These dilated sacculi or cystic spaces appear as anechoic areas on ultrasound and are hypodense on CT. The fibrovascular bundles containing portal vein radicals and a branch of the hepatic artery bridging the saccule appears as a central dot or a linear structure on CT, enhancing with contrast. This "central dot sign" described on CT [5] can be easily seen on ultrasound as demonstrated in our case. Awareness of this finding on ultrasound can result in proper diagnosis and can avoid invasive tests for confirmation. The dilated cysts communicate with bile ducts. On color flow Doppler imaging, flow can be demonstrated within the linear strands [6]. Cholangiography shows diverticulum-like sacculi of intrahepatic bile ducts of varying sizes, shapes and distribution [7]. Calculi are common. The common bile duct is normal. Hepatic scintigraphy with 99 mTc diethyl IDA shows the typical "beaded" appearance of dilated intrahepatic bile ducts. In Caroli's syndrome both CT and ultrasound show focal mild dilatation of intrahepatic bile ducts (2-3 mm). The liver shows changes of portal hypertension (shrunken liver, splenomegaly, splenic and esophageal varices and ascitics). Intrahepatic biliary calculi are absent. Cholangiography shows typical findings of focal segmental dilatation. The MRCP findings in Caroli's disease are similar to ERCP [8].

Caroli's disease may be associated with choledochal cysts, medullary sponge kidney, infantile and adult polycystic kidney disease and cystic renal dysplasia. Cholangiocarcinoma may be a complication. Cirrhosis of liver mimics this condition and can be differentiated by biopsy where there will be hepatocellular dysfunction. Caroli's disease is sometimes included in the classification of choledochal cyst, which is not appropriate since choledochal cysts occur in extra hepatic bile ducts and there is no renal involvement.

 
   References Top

1.Caroli JR, Soupault J, Kossakowski L, Plocker M. Paradowska: la dilatation polykystique congenitale des voie biliares intraphepatiques. Semin Hop Paris 1958; 34: 488-495.   Back to cited text no. 1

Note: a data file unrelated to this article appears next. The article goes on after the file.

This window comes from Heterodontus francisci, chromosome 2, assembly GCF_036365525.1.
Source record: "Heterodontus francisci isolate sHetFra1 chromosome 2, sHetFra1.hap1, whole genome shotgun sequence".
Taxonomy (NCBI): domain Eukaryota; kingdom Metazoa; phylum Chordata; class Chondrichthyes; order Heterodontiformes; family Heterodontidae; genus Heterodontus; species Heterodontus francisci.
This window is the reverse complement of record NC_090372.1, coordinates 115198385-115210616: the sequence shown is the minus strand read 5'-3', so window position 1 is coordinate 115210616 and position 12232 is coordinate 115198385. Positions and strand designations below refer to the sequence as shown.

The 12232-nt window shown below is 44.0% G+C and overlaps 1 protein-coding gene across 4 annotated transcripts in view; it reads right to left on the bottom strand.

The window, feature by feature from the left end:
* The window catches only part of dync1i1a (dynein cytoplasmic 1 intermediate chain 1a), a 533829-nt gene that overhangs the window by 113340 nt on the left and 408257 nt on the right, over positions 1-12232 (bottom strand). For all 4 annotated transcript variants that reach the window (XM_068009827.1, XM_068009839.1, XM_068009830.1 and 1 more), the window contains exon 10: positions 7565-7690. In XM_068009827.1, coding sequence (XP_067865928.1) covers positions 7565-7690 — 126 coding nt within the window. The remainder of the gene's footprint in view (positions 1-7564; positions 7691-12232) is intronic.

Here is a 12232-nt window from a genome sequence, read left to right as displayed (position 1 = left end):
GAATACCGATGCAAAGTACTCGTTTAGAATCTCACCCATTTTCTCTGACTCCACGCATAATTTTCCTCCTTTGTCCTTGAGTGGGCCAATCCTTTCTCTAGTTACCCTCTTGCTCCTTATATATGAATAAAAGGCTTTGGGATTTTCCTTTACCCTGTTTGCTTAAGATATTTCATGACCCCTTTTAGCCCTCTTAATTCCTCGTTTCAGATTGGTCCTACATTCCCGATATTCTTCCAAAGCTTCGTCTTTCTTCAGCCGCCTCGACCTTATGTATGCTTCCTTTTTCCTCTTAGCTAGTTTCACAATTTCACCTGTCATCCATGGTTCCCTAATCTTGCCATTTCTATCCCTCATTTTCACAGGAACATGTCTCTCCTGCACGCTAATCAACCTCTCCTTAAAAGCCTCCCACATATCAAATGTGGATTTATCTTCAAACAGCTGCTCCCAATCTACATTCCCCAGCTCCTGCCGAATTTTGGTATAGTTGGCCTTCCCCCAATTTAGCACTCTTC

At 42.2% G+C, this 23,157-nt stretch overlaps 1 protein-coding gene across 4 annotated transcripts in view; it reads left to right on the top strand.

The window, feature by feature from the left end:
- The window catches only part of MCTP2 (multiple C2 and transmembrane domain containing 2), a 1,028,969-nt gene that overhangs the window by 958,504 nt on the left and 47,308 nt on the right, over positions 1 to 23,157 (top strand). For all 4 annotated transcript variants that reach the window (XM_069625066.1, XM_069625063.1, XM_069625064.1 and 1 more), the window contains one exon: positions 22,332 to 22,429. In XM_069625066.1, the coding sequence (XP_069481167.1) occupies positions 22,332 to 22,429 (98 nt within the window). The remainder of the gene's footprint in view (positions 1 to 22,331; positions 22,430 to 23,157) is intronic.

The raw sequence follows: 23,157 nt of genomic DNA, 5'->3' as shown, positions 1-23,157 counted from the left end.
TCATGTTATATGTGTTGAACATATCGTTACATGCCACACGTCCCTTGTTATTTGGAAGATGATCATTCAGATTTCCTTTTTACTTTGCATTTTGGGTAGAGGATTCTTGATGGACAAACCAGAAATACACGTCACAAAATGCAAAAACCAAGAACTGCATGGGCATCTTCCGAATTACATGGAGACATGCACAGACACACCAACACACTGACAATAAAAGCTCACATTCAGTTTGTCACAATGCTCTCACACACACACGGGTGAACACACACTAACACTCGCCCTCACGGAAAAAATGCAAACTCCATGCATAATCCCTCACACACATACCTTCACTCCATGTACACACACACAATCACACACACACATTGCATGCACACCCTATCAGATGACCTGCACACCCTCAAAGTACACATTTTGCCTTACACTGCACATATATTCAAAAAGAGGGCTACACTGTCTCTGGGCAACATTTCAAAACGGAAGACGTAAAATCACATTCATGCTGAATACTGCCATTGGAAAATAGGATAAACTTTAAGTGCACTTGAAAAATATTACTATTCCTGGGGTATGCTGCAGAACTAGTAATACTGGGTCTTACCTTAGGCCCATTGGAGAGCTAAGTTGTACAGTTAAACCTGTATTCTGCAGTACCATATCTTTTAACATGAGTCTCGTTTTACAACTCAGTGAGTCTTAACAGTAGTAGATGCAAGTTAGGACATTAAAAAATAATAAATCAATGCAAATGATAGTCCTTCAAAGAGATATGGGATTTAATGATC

2.Summer field JA, Nagufuchi Y, Sherlock S, Cadafalch J, Scheuer PJ. Hepatobiliary fibropolycystic diseases. A clinical and histological review of 51 patients. J Hepatol 1986; 2: 141-156.   Back to cited text no. 2    
3.Sherlock, Sheila. Cystic diseases of the liver. In: Schiff's diseases of liver. 8th edition. Philadelphia: Lippincott-Raven, 1999; 1083-1089.   Back to cited text no. 3    
4.Desmet VJ. What is congenital hepatic fibrosis ? Histopathology 1992; 20: 465-477.   Back to cited text no. 4  [PUBMED]  
5.Choi BI, Yeon KM, Kim SH. Caroli disease: central dot sign in CT - Radiology 1990; 174: 161-163.   Back to cited text no. 5    
6.Gorka W, Lewall DB. Value of doppler sonography in the assessment of patients with Caroli's disease. J Clin Ultrasound 1998; 26: 283-287.   Back to cited text no. 6  [PUBMED]  [FULLTEXT]
7.William J Miller, Alan G Sechtin, William L Campbell, Philip C. Pieters Imaging findings in Caroli's disease. AJR 1995; 165: 333-337.   Back to cited text no. 7    
8.Asselah T, Ernst O Sergent G, L'hermine, c, paris JC Caroli's disease - A magnetic resonance cholangiopancreatography diagnosis Am J Gastroenterol 1998; 93: 109-110.  Back to cited text no. 8    

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Correspondence Address:
NLN Moorthy
Dept of Radiology, Rangaraya medical College, Govt. General Hosp, Kakinanda, AP
India
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Source of Support: None, Conflict of Interest: None


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[Figure - 1], [Figure - 2], [Figure - 3]